Is A Little Meat OK?

Noodles are a staple food in Asia. Here, a woman from Lukang, Taiwan is making very thin wheat noodles known as misua. – Wikipedia: Noodle

Dr. Greger wrote on his blog recently:

What about eating a really healthy diet with just a little meat? Is it better to eat none at all? We have new insight last year from Taiwan. Asian diets in general tend to be lower in meat and higher in plant foods compared with Western diet, but whether a diet completely avoiding meat and fish would further extend the protective effect of a plant-based diet wasn’t known, until now.

Traditionally, Asian populations have had low rates of diabetes, but a diabetes epidemic has since emerged, and appears to coincide with increased meat, animal protein, and animal fat consumption, but the Westernization of Asian diets also brought along a lot of fast food and junk, and so these researchers at the national university didn’t want to just compare those eating vegetarian to typical meateaters. So, they compared Buddhist vegetarians to Buddhist non-vegetarians, eating traditional Asian diets. Even the omnivores were eating a predominantly plant-based diet, consuming little meat and fish, with the women eating the equivalent of about a single serving a week, and men eating a serving every few days. That’s just 8% of the meat intake in the U.S., 3% for the women. The question: is it better to eat 3% or 0%?

Again, both groups were eating healthy; zero soda consumption, for example, in any group. Despite the similarities in their diet, and after controlling for weight, family history, exercise, and smoking, the men eating vegetarian had just half the rates of diabetes, and the vegetarian women just a quarter of the rates. So even in a population consuming a really plant-based diet with little meat and fish, true vegetarians who completely avoided animal flesh, while eating more healthy plant foods, have lower odds for prediabetes and diabetes after accounting for other risk factors. They wanted to break it up into vegan versus ovo-lacto like in the Adventist-2 study, but they couldn’t because there were no cases at all of diabetes found within the vegan group.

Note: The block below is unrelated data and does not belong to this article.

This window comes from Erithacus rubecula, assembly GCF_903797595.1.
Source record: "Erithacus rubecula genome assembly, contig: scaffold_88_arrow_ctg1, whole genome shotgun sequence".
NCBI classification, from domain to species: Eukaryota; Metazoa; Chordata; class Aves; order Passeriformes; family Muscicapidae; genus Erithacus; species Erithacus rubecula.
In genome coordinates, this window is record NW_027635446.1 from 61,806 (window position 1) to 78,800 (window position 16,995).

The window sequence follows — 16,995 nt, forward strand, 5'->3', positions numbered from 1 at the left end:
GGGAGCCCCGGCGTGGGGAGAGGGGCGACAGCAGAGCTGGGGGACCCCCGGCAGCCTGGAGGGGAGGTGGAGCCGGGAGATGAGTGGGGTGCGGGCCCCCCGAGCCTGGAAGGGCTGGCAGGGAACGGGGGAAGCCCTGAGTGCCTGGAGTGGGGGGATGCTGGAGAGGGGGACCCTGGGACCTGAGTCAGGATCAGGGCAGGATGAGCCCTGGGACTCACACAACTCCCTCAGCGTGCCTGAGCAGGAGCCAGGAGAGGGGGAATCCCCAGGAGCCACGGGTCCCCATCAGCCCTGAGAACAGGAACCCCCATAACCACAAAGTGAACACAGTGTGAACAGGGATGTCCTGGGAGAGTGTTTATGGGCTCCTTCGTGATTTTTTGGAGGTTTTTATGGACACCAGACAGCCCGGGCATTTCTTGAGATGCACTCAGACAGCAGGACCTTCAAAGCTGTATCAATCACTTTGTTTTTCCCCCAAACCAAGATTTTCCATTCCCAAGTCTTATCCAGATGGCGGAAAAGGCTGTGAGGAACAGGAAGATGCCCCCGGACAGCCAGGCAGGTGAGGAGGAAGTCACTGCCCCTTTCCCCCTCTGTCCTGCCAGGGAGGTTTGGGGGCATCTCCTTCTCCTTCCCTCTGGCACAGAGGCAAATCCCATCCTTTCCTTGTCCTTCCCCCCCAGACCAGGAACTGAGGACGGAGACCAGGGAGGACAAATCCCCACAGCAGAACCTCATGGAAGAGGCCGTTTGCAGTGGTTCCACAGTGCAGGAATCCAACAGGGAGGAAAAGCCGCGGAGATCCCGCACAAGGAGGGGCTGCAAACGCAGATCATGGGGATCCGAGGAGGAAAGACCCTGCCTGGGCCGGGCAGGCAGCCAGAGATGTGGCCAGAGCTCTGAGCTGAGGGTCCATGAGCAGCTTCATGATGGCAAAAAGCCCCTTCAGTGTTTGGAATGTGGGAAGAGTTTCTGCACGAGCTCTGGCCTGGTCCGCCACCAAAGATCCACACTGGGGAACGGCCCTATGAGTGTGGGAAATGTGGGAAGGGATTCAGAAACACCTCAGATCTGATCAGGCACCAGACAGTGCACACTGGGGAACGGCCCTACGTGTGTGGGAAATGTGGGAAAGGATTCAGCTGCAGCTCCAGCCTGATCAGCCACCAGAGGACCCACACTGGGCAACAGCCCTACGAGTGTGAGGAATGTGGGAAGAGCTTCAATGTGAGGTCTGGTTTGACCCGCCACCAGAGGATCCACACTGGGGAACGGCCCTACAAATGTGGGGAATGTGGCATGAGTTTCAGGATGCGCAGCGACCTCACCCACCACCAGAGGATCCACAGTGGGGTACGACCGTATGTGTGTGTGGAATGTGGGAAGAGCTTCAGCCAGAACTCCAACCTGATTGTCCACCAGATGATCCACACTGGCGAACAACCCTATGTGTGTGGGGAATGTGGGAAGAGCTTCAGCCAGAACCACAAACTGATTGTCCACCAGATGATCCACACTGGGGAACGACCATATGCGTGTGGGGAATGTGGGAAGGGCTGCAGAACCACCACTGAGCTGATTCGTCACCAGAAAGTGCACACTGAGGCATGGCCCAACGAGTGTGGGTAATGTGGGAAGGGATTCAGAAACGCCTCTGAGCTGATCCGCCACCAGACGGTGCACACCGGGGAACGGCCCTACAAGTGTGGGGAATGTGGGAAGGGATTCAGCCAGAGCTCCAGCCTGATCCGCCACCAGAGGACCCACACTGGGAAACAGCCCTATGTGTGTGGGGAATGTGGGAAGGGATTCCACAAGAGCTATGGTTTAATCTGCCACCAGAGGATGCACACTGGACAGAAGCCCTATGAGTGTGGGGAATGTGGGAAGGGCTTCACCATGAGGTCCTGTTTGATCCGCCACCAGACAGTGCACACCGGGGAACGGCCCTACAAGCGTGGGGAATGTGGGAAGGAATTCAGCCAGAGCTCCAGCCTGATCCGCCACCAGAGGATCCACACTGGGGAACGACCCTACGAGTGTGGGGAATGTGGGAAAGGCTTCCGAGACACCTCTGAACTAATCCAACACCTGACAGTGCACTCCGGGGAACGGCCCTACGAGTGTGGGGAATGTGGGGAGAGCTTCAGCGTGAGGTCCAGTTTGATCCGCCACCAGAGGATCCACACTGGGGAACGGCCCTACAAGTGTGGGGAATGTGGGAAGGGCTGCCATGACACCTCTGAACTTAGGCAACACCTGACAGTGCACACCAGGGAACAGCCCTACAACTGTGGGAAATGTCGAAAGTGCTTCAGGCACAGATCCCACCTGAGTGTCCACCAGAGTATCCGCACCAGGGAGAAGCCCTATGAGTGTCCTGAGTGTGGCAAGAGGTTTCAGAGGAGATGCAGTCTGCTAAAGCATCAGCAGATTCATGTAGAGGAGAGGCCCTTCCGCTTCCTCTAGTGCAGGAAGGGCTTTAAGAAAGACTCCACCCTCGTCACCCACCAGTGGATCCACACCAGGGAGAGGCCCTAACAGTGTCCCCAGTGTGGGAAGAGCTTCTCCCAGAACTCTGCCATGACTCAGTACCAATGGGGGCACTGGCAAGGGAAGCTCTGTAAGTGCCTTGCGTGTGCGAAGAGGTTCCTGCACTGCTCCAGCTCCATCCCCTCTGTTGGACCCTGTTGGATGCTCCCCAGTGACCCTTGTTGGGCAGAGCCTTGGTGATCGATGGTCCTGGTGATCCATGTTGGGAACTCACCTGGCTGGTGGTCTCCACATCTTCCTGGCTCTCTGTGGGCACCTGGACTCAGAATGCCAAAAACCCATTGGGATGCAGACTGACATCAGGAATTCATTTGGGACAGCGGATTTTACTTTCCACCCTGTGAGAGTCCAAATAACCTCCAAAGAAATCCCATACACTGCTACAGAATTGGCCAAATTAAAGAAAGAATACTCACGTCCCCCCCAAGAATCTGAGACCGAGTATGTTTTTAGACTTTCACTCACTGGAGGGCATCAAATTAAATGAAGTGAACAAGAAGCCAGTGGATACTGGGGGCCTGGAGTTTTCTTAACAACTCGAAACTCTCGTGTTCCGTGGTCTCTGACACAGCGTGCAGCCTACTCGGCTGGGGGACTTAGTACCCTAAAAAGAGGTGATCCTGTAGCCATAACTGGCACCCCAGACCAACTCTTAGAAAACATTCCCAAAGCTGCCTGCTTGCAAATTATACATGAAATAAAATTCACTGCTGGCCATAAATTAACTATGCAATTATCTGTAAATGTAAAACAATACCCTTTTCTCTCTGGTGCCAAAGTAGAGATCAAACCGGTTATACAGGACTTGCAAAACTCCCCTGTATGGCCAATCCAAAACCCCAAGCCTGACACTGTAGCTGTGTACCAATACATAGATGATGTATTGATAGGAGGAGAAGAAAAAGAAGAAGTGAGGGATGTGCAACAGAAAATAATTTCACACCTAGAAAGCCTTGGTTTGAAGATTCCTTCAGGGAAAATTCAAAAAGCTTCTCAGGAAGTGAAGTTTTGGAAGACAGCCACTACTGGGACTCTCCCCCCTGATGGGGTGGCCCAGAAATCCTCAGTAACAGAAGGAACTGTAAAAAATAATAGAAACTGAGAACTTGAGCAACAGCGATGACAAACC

The answer to his question, 3% or 0%, is 0%. It’s better to eat no meat at all, at least when it comes to diabetes. The men who ate 0% meat had half the rate of diabetes compared to the men who ate 3% (a serving every few days). Women who ate no meat had a quarter of the rate of diabetes compared to women who ate just one serving a week.

Here’s that Tiawanese study:
Taiwanese Vegetarians and Omnivores: Dietary Composition, Prevalence of Diabetes and IFG, PLOS ONE, February 2014

Conclusion: We found a strong protective association between Taiwanese vegetarian diet and diabetes/IFG, after controlling for various potential confounders and risk factors.

By the way, in this study…

Vegetarians [who had the lowest rates of diabetes] had higher intakes of carbohydrates.

… which kind of blows out of the water the claims that eating carbs causes diabetes.

2 thoughts on “Is A Little Meat OK?

  1. RB

    What were the rates compared to the generally population? No meat may be best, but does reducing meat consumption help or must it be cold turkey (forgive the pun)?


    1. Bix Post author

      Dr. Greger says that any reduction helps, that you don’t have to go “cold turkey.” He was talking about a blood pressure study here:

      “… there was the same incremental drop with fewer and fewer animal products. This suggests that it’s not black and white, not all or nothing, any steps we can make along this spectrum of eating healthier may accrue significant benefits.”



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